The author's youthfulness helps to assure the inevitable comparison with the Anne Frank diary although over and above the sphere of suffering shared, and in this case extended to the death march itself, there is no spiritual or emotional legacy here to offset any reader reluctance.

Pub Date: Jan. 16, 2006

ISBN: 0374500010

Page Count: 120

Publisher: Hill & Wang

Review Posted Online: Oct. 7, 2011

Kirkus Reviews Issue: Jan. 15, 2006

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Bibliophiles will love this fact-filled, bookish journey.


An engaging, casual history of librarians and libraries and a famous one that burned down.

In her latest, New Yorker staff writer Orlean (Rin Tin Tin: The Life and the Legend, 2011, etc.) seeks to “tell about a place I love that doesn’t belong to me but feels like it is mine.” It’s the story of the Los Angeles Public Library, poet Charles Bukowski’s “wondrous place,” and what happened to it on April 29, 1986: It burned down. The fire raged “for more than seven hours and reached temperatures of 2000 degrees…more than one million books were burned or damaged.” Though nobody was killed, 22 people were injured, and it took more than 3 million gallons of water to put it out. One of the firefighters on the scene said, “We thought we were looking at the bowels of hell….It was surreal.” Besides telling the story of the historic library and its destruction, the author recounts the intense arson investigation and provides an in-depth biography of the troubled young man who was arrested for starting it, actor Harry Peak. Orlean reminds us that library fires have been around since the Library of Alexandria; during World War II, “the Nazis alone destroyed an estimated hundred million books.” She continues, “destroying a culture’s books is sentencing it to something worse than death: It is sentencing it to seem as if it never happened.” The author also examines the library’s important role in the city since 1872 and the construction of the historic Goodhue Building in 1926. Orlean visited the current library and talked to many of the librarians, learning about their jobs and responsibilities, how libraries were a “solace in the Depression,” and the ongoing problems librarians face dealing with the homeless. The author speculates about Peak’s guilt but remains “confounded.” Maybe it was just an accident after all.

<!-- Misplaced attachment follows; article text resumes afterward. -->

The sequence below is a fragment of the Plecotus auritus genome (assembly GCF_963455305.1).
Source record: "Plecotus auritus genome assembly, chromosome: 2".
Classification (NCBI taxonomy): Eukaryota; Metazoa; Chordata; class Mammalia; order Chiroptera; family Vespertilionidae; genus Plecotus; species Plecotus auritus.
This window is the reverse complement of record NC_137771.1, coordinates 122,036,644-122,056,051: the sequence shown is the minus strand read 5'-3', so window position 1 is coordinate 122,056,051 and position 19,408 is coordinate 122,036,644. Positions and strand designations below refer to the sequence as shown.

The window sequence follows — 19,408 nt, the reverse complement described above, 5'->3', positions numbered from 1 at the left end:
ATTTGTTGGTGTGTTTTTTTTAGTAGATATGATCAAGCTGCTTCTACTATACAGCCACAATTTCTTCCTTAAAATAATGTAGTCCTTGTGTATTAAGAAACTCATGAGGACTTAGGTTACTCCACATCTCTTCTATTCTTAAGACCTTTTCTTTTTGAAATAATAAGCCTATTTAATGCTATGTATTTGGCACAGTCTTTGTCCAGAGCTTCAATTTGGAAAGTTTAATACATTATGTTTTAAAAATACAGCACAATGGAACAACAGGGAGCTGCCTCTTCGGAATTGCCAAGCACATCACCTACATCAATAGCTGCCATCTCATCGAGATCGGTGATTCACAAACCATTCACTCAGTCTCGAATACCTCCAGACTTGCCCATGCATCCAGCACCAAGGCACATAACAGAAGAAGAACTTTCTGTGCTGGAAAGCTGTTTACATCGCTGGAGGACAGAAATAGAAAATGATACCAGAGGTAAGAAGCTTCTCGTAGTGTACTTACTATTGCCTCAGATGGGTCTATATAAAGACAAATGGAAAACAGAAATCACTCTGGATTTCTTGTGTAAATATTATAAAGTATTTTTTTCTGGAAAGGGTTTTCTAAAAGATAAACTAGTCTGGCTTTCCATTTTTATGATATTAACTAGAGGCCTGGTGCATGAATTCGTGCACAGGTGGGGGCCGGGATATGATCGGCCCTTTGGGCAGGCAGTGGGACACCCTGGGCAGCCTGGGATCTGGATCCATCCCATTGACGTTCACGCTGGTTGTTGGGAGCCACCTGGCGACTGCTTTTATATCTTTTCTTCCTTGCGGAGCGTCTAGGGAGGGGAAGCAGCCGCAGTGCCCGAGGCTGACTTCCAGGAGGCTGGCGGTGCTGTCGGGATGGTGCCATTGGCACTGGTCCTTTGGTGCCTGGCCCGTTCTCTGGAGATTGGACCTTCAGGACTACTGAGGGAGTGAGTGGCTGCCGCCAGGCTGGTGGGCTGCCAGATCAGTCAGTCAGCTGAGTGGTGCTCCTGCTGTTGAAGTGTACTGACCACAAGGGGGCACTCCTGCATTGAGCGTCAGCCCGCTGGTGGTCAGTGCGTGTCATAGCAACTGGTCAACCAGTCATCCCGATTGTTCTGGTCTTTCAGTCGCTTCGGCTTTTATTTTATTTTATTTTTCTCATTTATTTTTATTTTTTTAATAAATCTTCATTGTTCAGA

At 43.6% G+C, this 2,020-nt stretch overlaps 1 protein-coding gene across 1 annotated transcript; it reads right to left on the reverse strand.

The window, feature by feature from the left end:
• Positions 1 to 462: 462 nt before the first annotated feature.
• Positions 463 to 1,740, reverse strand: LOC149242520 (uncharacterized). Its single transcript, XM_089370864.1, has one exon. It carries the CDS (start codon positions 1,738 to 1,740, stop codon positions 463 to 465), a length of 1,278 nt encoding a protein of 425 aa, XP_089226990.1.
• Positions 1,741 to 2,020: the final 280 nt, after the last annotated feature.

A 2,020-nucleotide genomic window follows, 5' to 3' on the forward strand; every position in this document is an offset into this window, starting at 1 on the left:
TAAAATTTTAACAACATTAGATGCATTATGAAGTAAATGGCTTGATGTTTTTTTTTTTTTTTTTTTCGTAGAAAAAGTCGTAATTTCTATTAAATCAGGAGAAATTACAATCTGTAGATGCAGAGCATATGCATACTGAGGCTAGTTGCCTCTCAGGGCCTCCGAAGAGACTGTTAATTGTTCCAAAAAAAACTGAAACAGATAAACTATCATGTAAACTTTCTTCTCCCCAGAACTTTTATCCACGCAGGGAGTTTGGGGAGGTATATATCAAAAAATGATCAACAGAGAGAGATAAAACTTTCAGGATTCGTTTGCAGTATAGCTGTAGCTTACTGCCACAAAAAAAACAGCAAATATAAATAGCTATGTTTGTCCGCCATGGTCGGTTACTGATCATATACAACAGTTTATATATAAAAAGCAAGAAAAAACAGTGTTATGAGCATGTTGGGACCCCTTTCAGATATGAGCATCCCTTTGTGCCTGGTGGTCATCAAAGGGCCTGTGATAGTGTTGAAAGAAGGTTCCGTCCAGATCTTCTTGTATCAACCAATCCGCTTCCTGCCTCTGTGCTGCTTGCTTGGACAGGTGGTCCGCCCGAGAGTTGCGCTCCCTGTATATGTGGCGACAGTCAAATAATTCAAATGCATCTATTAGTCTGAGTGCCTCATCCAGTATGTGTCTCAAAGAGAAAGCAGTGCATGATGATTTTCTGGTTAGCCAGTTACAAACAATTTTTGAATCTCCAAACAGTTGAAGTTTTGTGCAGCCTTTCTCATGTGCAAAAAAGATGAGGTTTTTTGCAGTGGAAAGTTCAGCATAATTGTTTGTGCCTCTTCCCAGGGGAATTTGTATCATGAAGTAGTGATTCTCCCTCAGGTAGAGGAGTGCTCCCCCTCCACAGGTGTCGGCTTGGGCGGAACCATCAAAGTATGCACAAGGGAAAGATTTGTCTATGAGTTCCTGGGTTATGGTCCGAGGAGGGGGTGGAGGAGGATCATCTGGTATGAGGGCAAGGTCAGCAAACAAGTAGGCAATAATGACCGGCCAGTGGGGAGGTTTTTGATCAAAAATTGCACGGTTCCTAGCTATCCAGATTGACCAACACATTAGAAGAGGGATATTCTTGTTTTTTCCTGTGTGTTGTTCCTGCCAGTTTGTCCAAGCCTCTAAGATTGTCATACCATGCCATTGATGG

Bibliophiles will love this fact-filled, bookish journey.

Pub Date: Oct. 16, 2018

ISBN: 978-1-4767-4018-8

Page Count: 336

Publisher: Simon & Schuster

Review Posted Online: July 2, 2018

Kirkus Reviews Issue: July 15, 2018